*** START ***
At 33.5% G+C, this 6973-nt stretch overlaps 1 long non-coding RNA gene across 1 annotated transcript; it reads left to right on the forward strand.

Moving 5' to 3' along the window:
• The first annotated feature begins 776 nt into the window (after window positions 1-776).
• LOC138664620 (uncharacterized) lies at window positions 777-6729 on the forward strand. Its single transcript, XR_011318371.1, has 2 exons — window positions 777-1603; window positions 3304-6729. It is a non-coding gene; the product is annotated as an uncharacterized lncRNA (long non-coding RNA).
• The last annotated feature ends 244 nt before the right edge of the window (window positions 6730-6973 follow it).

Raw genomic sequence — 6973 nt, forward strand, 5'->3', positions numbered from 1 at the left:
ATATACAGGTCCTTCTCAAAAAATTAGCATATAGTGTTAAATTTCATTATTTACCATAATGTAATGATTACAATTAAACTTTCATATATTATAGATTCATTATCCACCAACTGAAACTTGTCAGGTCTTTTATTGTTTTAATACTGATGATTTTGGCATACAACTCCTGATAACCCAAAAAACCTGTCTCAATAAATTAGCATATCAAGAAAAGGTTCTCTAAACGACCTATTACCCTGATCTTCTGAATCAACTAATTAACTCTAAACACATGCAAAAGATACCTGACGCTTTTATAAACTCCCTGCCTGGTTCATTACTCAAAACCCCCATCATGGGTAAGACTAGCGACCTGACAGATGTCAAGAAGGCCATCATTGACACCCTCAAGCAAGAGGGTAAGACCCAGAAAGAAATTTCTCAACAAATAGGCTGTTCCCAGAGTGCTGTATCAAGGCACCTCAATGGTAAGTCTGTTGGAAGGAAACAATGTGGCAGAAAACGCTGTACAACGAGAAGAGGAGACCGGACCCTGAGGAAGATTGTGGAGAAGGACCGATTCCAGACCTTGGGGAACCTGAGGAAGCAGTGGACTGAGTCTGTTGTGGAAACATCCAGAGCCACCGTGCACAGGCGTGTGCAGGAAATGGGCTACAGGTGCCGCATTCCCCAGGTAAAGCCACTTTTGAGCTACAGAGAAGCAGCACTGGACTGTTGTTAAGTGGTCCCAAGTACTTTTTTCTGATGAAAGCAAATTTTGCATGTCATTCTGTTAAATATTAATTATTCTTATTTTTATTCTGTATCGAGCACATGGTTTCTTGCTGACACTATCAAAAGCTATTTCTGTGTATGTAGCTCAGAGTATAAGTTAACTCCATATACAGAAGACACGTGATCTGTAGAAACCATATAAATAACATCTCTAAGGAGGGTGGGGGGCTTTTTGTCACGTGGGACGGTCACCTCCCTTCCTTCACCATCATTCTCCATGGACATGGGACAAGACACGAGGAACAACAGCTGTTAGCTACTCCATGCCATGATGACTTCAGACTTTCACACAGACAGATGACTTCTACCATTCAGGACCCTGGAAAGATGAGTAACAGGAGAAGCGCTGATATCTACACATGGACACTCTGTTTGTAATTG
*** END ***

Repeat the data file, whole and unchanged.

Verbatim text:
At 33.5% G+C, this 6973-nt stretch overlaps 1 long non-coding RNA gene across 1 annotated transcript; it reads left to right on the forward strand.

Moving 5' to 3' along the window:
• The first annotated feature begins 776 nt into the window (after window positions 1-776).
• LOC138664620 (uncharacterized) lies at window positions 777-6729 on the forward strand. Its single transcript, XR_011318371.1, has 2 exons — window positions 777-1603; window positions 3304-6729. It is a non-coding gene; the product is annotated as an uncharacterized lncRNA (long non-coding RNA).
• The last annotated feature ends 244 nt before the right edge of the window (window positions 6730-6973 follow it).

Raw genomic sequence — 6973 nt, forward strand, 5'->3', positions numbered from 1 at the left:
ATATACAGGTCCTTCTCAAAAAATTAGCATATAGTGTTAAATTTCATTATTTACCATAATGTAATGATTACAATTAAACTTTCATATATTATAGATTCATTATCCACCAACTGAAACTTGTCAGGTCTTTTATTGTTTTAATACTGATGATTTTGGCATACAACTCCTGATAACCCAAAAAACCTGTCTCAATAAATTAGCATATCAAGAAAAGGTTCTCTAAACGACCTATTACCCTGATCTTCTGAATCAACTAATTAACTCTAAACACATGCAAAAGATACCTGACGCTTTTATAAACTCCCTGCCTGGTTCATTACTCAAAACCCCCATCATGGGTAAGACTAGCGACCTGACAGATGTCAAGAAGGCCATCATTGACACCCTCAAGCAAGAGGGTAAGACCCAGAAAGAAATTTCTCAACAAATAGGCTGTTCCCAGAGTGCTGTATCAAGGCACCTCAATGGTAAGTCTGTTGGAAGGAAACAATGTGGCAGAAAACGCTGTACAACGAGAAGAGGAGACCGGACCCTGAGGAAGATTGTGGAGAAGGACCGATTCCAGACCTTGGGGAACCTGAGGAAGCAGTGGACTGAGTCTGTTGTGGAAACATCCAGAGCCACCGTGCACAGGCGTGTGCAGGAAATGGGCTACAGGTGCCGCATTCCCCAGGTAAAGCCACTTTTGAGCTACAGAGAAGCAGCACTGGACTGTTGTTAAGTGGTCCCAAGTACTTTTTTCTGATGAAAGCAAATTTTGCATGTCATTCTGTTAAATATTAATTATTCTTATTTTTATTCTGTATCGAGCACATGGTTTCTTGCTGACACTATCAAAAGCTATTTCTGTGTATGTAGCTCAGAGTATAAGTTAACTCCATATACAGAAGACACGTGATCTGTAGAAACCATATAAATAACATCTCTAAGGAGGGTGGGGGGCTTTTTGTCACGTGGGACGGTCACCTCCCTTCCTTCACCATCATTCTCCATGGACATGGGACAAGACACGAGGAACAACAGCTGTTAGCTACTCCATGCCATGATGACTTCAGACTTTCACACAGACAGATGACTTCTACCATTCAGGACCCTGGAAAGATGAGTAACAGGAGAAGCGCTGATATCTACACATGGACACTCTGTTTGTAATTG